• There is an implication that Tim's long term medical prognosis is somehow being hidden by staff. His doctors have stated publicly that there is no danger of a second AVM and that continued recovery will be steady, but may be slow. The question isn't whether his recovery will be fast and complete, but whether he capable of doing his job. Every indication is that Tim and his staff are fully capable and all Senators of any account do rely heavily on staff. Nothing is being hidden and there is nothing to hide.

  • The editorial states "Senator Johnson has served South Dakota well for years." Indeed he has and what is there to indicate he will not continue to do so?

When Tim was in Aberdeen last Saturday for a fund-raiser, he told the people present that his doctors said that in terms of continuing to recover from the AVM, he could only get better. For the sake of fluency, Tim generally addresses audiences--as he did at the State Democratic Convention and at the fundraiser--by reading prepared remarks. He goes to this effort in extra preparation to communicate efficiently with his audiences.


However, last Saturday after reading his remarks, Tim invited questions from his audience. He received some tough inquiries about issues before Congress, such as point-of-origin labeling, bio-fuels, and the economic downturn--and he answered them with a command of the issues, knowledge about where the Senate is in addressing them, and clear, concise language.

As Roland Walter points out, Sen. Johnson has demonstrated this kind of performance since his return to the Senate floor last August. An organization which purports to be a news medium would be well aware of these facts.

Newspapers have the right--and the responsibility--to express opinions. But they do not have the right to ignore, distort, or falsify the facts. Distorting the facts was the purpose behind the editorial questioning Tim Johnson's state of health.

The tactic used in the editorial is the same one used in the archetypal question "When did you stop beating your wife?" The purpose behind that prosecutorial question is not to elicit an answer, but to plant the assumption that the person being questioned beat his wife--whether he did or not.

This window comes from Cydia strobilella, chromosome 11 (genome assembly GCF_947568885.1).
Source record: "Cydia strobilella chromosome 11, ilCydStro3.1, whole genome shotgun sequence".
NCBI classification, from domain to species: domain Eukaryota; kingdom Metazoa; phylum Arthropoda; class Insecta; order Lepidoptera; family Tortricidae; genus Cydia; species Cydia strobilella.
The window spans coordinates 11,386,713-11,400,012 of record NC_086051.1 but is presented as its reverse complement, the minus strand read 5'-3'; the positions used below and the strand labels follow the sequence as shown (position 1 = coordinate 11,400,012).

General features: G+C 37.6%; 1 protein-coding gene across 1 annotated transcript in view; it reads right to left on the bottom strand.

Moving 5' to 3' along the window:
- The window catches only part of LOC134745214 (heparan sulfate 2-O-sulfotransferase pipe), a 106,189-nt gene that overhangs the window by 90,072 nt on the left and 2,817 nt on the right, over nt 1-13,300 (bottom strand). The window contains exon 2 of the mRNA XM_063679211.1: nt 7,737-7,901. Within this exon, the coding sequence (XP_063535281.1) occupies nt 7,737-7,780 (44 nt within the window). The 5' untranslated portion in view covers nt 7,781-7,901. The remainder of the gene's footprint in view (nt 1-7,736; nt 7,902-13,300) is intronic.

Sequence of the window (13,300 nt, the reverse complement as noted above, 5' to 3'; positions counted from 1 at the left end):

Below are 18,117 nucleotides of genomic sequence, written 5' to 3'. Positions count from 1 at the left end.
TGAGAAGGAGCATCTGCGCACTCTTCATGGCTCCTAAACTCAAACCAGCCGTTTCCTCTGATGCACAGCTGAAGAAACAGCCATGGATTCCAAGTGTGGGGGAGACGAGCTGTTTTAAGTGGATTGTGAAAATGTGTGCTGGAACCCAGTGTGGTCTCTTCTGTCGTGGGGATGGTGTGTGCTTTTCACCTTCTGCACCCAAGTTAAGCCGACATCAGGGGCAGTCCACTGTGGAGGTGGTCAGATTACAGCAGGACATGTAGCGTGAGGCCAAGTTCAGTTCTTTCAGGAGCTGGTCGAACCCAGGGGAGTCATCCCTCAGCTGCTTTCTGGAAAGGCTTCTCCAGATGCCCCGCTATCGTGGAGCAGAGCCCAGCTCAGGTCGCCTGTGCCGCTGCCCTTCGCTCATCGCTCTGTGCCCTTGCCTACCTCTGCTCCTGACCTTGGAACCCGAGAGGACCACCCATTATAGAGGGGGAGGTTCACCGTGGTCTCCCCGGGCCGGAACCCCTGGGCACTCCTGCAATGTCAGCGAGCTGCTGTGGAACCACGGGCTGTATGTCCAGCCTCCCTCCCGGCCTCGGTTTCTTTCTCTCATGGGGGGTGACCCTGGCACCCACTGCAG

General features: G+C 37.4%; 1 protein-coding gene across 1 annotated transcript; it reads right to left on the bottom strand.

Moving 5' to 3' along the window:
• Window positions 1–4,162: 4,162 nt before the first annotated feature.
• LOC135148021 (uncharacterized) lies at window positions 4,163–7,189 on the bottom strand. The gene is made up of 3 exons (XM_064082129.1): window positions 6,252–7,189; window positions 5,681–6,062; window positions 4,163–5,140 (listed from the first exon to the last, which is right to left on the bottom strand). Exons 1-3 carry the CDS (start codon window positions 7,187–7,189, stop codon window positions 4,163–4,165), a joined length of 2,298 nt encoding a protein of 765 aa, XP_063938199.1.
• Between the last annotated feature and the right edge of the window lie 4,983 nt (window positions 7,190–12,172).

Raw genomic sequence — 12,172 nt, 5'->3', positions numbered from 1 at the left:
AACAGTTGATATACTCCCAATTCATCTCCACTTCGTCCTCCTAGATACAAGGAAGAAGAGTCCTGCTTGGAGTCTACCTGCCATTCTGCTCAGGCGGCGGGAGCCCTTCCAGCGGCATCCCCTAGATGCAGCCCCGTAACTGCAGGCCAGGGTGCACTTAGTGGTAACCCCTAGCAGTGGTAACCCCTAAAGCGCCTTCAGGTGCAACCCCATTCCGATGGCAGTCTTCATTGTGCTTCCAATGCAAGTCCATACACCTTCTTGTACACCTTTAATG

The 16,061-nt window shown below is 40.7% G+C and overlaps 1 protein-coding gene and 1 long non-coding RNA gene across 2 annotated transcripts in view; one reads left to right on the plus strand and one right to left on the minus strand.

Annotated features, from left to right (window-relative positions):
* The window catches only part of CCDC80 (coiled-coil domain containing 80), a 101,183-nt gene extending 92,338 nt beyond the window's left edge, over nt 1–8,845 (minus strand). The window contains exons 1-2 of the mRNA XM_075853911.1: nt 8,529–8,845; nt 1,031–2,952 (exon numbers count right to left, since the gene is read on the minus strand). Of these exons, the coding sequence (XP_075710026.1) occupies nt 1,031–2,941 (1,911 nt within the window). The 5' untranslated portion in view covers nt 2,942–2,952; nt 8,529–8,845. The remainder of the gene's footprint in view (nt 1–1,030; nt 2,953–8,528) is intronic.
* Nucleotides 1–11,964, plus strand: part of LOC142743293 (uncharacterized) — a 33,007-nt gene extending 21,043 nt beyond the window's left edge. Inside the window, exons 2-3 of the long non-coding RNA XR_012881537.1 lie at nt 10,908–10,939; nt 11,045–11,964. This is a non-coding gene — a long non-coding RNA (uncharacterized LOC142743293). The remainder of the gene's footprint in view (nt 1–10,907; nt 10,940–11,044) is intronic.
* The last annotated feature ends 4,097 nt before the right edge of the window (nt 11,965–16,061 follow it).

The question about Sen. Johnson making a full disclosure about his health is not to elicit information, but to plant the assumption that he is hiding something about the state of his health. The editorial contains no summary and analysis of facts. Its sole purpose is to plant the idea in the public mind that the state of Sen. Johnson's health is being hidden from the public.

The real question is raised by this old, cheap, and malicious tactic. It concerns the state of intellectual, moral, and health of the Aberdeen American News.

The editorial stance of the American News is clear. While its editorial page gives token space to progressive commentary, it has assembled a stable of local regressive columnists that range from those whose writing displays severe symptoms of dementia to those who use their professional offices to give credence to tiresome and foolish regressive cant. At this point, that is all their political party has going, and they spout it endlessly.

But the opinions of the editors and columnists are not the issue. The fact that they habitually ignore, suppress, and often misrepresent the facts is the issue. In northeastern South Dakota, the Aberdeen American News has no competitors covering the area. So, it is the major source of information and its pretenses to reporting news are far outweighed by its partisan agenda--both in the opinions expressed and the news covered.

When John Thune last ran for election, the American News reported his stump speeches and slightest utterance in great detail when he came to town. When the Democrat candidates came to town, the American News "reviewed" their speeches for their repetition of campaign issues and their performance.

When the Knight Ridder company, which owned the American News, was dismantled, people hoped that a new owner would improve the journalism in the newspaper. It was purchased by Schurz Communications, whose major newspaper is the South Bend, Indiana, Tribune--the home of Notre Dame. Schurz owns 13 daily newspapers, 7 weeklies, 9 television stations, 13 radio stations, 2 cable companies, plus some regional magazines and shoppers. Its holdings in South Dakota besides the American News are 5 radio outlets in Rapid City and one in Sturgis. As is true of the news business nationally, Schurz is not as interested in the quality of journalism as it is making a dollar or two in markets where straight and competent news reporting has little entertainment value for audiences conditioned to having diversions, not sound information.

During his recovery from his AVM, Sen. Johnson earned some enmity from the press by not revealing where he was undergoing his rehabilitation and by being selective about which journalists he worked with concerning his health issues. He, his family, and his staff realized that it is not good for one's physical or political health to let the journalistic vultures cast their ominous shadows.

The Aberdeen American News has given us a demonstration of why that is so.